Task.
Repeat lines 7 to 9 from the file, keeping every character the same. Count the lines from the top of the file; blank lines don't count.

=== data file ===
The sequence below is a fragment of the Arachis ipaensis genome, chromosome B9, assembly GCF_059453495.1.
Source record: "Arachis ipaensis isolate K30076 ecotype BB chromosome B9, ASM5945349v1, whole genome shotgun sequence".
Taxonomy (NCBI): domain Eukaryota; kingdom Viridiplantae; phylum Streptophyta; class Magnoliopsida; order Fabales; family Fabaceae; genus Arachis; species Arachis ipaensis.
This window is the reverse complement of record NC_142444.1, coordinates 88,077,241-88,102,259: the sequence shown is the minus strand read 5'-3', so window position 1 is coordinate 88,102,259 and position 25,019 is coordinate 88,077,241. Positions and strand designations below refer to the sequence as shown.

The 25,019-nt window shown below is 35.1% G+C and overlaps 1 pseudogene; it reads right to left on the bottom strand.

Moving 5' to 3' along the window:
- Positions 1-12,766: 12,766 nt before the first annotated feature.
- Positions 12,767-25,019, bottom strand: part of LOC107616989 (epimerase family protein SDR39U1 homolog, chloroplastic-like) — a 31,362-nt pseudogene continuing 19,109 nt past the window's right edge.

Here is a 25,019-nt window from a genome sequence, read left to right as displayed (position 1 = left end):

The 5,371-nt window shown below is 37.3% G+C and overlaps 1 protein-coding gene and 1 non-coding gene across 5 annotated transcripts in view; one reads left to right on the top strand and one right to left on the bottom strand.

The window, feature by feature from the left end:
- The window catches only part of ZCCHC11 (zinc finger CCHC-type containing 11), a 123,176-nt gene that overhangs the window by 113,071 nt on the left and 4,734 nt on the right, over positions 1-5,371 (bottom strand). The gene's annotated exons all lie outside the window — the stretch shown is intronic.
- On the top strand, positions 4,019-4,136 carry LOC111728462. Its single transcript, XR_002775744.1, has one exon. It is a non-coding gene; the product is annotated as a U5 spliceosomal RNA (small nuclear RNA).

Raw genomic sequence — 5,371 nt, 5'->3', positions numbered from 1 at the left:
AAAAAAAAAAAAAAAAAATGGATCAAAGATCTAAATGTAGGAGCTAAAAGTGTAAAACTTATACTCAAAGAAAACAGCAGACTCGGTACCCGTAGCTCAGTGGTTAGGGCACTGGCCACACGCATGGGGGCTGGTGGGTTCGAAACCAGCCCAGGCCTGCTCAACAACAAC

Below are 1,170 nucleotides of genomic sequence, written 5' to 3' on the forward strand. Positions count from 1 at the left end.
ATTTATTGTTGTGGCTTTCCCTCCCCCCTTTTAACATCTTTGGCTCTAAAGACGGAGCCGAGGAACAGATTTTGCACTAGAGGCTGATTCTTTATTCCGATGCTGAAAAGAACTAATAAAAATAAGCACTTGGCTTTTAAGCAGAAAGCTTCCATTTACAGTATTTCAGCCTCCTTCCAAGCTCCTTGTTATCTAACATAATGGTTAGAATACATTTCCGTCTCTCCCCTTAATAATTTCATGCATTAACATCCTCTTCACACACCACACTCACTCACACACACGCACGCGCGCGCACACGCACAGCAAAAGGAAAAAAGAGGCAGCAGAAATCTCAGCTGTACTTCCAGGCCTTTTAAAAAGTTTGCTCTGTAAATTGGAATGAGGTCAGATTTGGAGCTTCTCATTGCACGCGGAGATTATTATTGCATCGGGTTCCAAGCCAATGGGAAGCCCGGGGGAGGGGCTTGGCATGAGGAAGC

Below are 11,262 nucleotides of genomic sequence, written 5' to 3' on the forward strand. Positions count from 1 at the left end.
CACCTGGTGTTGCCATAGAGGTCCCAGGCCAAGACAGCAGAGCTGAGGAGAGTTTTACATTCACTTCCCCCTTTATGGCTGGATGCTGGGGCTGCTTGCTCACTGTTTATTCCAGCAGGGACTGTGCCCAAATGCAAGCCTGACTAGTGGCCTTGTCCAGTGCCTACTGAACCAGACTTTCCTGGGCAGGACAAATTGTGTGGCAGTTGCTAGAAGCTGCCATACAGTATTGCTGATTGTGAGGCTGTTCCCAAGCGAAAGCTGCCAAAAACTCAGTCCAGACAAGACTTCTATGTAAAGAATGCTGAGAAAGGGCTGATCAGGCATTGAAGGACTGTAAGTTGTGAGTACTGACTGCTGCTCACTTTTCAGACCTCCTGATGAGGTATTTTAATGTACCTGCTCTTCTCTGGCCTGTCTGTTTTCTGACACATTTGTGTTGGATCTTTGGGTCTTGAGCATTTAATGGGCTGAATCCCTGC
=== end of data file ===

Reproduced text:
- Positions 1-12,766: 12,766 nt before the first annotated feature.
- Positions 12,767-25,019, bottom strand: part of LOC107616989 (epimerase family protein SDR39U1 homolog, chloroplastic-like) — a 31,362-nt pseudogene continuing 19,109 nt past the window's right edge.

Here is a 25,019-nt window from a genome sequence, read left to right as displayed (position 1 = left end):